What’s Wrong with Cloth Covered Wires?

Does your home have cloth-covered wires? If so, it’s time to upgrade the electrical system and bring it into the modern era. This older style of wiring typically consists of copper core electrical wiring covered with rayon or cotton.

It was commonly installed in homes before the 1960s, after which safety hazards and more durable innovations rendered cloth wiring obsolete.

5 Reasons You Need To Replace Old Wiring

If you’ve seen cloth wiring in interior walls or attic spaces, or it was recently red-flagged on a home inspection, it’s time to replace it. Old wiring poses significant risks to occupants and the building’s structure.

Here are five of the most severe risks posed by cloth wiring and outdated electrical systems.

1. Health Issues Due to Asbestos Exposure

Cloth wiring is flammable (more on that next). To mitigate fire risk, cloth wire manufacturers used toxic materials that made the cloth less flammable. As a result, most cloth-covered wires contain asbestos.

Asbestos is dangerous when inhaled, causing cancer and chronic lung damage. When brittle cloth wires are disturbed, heated, or eroded over time, they release asbestos fibers into the environment.

Please Note: If your home has cloth-covered wires, there’s a good chance old attic, crawlspace, and exterior wall insulation contain asbestos, too. In that case, we recommend scheduling an attic inspection to ensure insulation is asbestos-free along with your new wiring.

2. It’s Flammable

Ironically, while asbestos is touted for its fire and water resistance, the covering becomes brittle with age. This reduces its heat tolerance, making it more flammable.

Old electrical systems, which typically include an overloaded electrical panel, are one of the leading causes of house fires in the United States. Therefore, the sooner you replace old wires, the safer your household will be.

3. General Heat Exposure

Even if the wires don’t start a fire, they expose surrounding materials to excessive heat. This can cause other issues, including excessive damage to the insulation or malfunctioning light switches, electrical fixtures, and outlets.

Also, if someone replaced some of the cloth wires but not all of them, the heat generated from cloth wires could heat the protective coating on the new wires, damaging wires that wouldn’t have required replacement otherwise.

3. Not as Durable as Modern Wiring

Over the years (and decades), the outer cloth covering becomes brittle, after which it starts breaking away from the wires. In addition to posing the fire risks listed above, exposed wires are more prone to shorting or exposure-related corrosion. Also, rodents and other pests often chew away the cloth covering to make nesting materials, putting exposed wires at risk.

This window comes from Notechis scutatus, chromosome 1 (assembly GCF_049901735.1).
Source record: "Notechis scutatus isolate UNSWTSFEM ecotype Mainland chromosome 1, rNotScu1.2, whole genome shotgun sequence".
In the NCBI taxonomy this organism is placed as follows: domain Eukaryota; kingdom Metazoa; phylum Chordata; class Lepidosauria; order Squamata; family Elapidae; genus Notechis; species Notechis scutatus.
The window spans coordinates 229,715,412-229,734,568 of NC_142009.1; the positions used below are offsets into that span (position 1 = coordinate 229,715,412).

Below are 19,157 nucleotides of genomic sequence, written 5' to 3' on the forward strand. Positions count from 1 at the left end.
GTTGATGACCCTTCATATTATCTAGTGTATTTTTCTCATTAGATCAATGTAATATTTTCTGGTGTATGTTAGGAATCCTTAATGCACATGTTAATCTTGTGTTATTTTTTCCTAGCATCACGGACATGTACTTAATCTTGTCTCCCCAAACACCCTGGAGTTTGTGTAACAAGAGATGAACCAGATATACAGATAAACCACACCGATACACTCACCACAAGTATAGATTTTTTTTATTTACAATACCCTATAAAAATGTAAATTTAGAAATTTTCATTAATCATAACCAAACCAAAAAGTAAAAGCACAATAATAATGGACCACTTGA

Replacing the wires with their contemporary counterparts means the addition of a safe electrical system that will last for decades to come.

5. They Don’t Meet Current Code Requirements

Cloth-covered wires are not properly grounded. And the wires no longer meet current building code requirements. Typically, cloth wiring is part of a “knob-and-tube” (K&T) wiring system. The wires are run and tied together using a series of ceramic knobs and tubes.

However, K&T wiring isn’t compatible with current grounding conductors. Also, it doesn’t work with GFCI outlets, which are required in areas where electrical currents could be exposed to water (kitchens, laundry rooms, bathrooms, etc.). If your homeowner’s insurance company finds out your home has cloth or K&T wiring, it will drop your policy or significantly hike premium rates due to the overall risks.

Suspect Your Home Has Old Wiring?

Do you suspect your home has old wiring? We frequently get calls from homeowners who went to replace a light fixture or install a ceiling fan only to find cloth wires or other signs of old wiring in their homes. A building inspection is the best way to get a thorough list of any red flags related to old wires or other outdated home systems so you can fix the issues as soon as possible.

Contact Super Inspection Pros to schedule an inspection. We can isolate the inspection of your electrical system. However, if you’ve noticed cloth wires in your home, we recommend scheduling a four-point or whole-home inspection because the odds are that other systems or materials are equally outdated and may already compromise structural and occupant safety.

Our inspectors guarantee a 24-hour turnaround, after which you’ll receive a detailed inspection report outlining critical repairs and suggestions for other repairs, replacements, or improvements to get your home back up to current code standards.

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